Obesity Care: Fad, Niche, or Sleeper?

It’s a bumpy ride right now for people who are trying to make a business of providing obesity care. This really applies to all segments — consumer weight management, medical obesity care, pharmaceuticals, surgery — but the most visible evidence of bumpiness is playing out in the pharmaceutical segment of obesity care.

Obesity Prescription TrendsOn one hand, prescriptions for obesity medicines are growing steadily. Four new, FDA-approved drugs are available, and more are on the way. On the other hand, investors who expected weight loss miracles and blockbuster sales are having a tough time getting excited about a rate of uptake that makes these drugs look more like niche opportunities than overnight sensations. In the words of financial analyst Spencer Osborne, writing about Contrave:

Despite the most impressive launch in the sector, sales are not yet anywhere near what is needed to drive an equity and hold any gains. Sales need to increase by a factor of at least 5 for the street to really appreciate the revenue stream potential of Contrave.

The most recent entry into this market — Saxenda from Novo Nordisk — has had a decidedly low-key introduction. Perhaps Novo Nordisk can afford to play a longer-term strategy because Saxenda is a high-dose form of liraglutide. Under the brand name of Victoza at a lower dose, liraglutide is already a blockbuster, with sales of $2 billion in 2014. Going into 2015, sales growth appears to be accelerating. Last year, sales grew by 16%. For the first quarter of 2015, sales are up 18% over the prior year.

We suspect that the approval of liraglutide for the treatment of obesity many be responsible for at least some of this growth for Victoza. None of the byzantine, absurd barriers that stand in the way of treating obesity are a problem when prescribing Victoza for diabetes. So if the approval of liraglutide for obesity at a high dose serves to make Victoza even more attractive for treating type 2 diabetes at lower doses, Novo Nordisk can afford to be very patient with Saxenda.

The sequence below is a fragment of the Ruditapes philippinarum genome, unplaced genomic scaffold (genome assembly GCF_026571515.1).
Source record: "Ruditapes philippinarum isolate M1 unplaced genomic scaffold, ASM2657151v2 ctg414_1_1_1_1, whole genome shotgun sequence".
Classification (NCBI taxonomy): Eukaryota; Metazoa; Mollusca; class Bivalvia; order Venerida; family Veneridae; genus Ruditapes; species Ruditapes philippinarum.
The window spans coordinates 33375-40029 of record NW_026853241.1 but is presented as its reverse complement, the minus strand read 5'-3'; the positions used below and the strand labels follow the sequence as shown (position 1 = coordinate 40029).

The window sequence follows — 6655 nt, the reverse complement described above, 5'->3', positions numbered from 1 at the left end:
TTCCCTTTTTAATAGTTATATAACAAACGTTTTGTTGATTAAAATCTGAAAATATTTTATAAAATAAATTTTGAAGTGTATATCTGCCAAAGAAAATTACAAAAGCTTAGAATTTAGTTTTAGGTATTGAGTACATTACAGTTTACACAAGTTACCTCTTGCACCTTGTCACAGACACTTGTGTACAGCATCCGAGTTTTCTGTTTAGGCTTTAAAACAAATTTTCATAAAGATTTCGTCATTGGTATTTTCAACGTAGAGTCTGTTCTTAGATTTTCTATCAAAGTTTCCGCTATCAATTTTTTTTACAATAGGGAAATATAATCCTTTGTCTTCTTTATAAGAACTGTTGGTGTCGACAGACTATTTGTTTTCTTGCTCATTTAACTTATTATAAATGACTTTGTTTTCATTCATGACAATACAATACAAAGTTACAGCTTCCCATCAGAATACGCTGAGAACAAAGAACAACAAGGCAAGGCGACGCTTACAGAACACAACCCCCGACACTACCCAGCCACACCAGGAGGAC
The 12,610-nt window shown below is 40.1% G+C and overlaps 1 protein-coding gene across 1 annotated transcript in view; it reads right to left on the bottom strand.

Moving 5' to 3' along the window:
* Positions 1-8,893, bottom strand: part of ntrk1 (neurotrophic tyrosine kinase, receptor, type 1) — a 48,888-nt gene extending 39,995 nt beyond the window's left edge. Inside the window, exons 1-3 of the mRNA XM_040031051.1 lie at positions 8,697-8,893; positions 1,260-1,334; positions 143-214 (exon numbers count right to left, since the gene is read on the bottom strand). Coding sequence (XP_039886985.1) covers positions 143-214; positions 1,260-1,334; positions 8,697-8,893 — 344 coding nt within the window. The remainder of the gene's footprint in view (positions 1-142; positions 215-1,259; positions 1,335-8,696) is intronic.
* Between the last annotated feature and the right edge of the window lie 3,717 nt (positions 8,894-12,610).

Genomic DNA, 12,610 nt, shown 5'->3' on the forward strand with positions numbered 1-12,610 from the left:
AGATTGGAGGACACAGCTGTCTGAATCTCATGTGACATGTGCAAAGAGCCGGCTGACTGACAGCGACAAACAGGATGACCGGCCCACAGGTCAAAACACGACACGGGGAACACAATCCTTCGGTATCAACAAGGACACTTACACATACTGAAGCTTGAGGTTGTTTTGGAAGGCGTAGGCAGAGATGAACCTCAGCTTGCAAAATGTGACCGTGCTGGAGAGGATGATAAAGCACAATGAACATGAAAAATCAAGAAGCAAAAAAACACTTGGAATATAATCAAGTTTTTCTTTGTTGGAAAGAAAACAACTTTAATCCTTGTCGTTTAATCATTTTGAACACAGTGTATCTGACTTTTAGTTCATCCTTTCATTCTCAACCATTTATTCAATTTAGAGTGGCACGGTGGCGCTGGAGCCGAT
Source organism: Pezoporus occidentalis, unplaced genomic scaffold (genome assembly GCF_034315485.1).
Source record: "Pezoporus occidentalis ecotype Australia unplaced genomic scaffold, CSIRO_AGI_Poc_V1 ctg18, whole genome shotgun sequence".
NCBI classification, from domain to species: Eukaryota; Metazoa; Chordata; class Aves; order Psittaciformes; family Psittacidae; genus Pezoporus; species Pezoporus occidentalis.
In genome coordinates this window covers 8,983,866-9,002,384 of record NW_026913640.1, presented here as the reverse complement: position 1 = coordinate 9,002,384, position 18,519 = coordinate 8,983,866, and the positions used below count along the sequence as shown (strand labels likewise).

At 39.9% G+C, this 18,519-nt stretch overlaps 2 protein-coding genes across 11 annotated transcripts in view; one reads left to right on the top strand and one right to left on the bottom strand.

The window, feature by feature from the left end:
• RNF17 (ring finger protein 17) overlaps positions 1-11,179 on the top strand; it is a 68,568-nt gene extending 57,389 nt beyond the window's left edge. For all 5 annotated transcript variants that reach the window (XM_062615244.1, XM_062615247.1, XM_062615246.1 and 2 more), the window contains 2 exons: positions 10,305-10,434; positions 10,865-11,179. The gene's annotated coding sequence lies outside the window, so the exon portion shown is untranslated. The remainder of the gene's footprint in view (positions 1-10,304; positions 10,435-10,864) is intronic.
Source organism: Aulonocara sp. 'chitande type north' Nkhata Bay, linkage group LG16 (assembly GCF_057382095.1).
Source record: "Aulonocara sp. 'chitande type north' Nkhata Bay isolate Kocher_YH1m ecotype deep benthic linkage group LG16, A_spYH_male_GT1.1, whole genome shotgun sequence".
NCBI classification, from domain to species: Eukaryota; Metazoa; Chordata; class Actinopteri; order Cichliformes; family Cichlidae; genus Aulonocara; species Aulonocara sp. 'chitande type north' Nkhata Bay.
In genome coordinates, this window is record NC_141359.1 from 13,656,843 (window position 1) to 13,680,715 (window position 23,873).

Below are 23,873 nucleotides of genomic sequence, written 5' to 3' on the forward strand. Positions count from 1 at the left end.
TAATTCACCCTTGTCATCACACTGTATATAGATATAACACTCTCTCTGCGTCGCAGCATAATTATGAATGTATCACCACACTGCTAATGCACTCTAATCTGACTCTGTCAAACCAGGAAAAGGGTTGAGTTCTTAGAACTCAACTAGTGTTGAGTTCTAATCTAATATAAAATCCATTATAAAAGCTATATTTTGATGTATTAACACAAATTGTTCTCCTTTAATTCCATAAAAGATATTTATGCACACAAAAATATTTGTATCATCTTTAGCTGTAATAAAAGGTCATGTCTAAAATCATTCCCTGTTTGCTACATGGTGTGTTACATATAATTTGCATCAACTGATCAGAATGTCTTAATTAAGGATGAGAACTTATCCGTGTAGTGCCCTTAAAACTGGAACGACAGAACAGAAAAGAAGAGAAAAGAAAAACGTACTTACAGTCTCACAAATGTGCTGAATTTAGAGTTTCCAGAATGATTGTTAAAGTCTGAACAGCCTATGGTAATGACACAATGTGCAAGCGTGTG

Patience will be a good thing for obesity treatment and for people living with obesity. Obesity is a tough, chronic disease. It’s great that we finally have some new options for managing it. But those new options have limitations that everyone needs to respect. Pushing for a blockbuster is more likely to yield a fiasco that will make them look like passing fads. Remember fen-phen?

More realistically, these new options are solid niche opportunities. With patience it may well turn out that some of them are sleepers that can become solid successes — both for patients and for companies with the skill to develop the opportunity.

Time will tell.

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Niche, photograph © Paul Englefield / flickr

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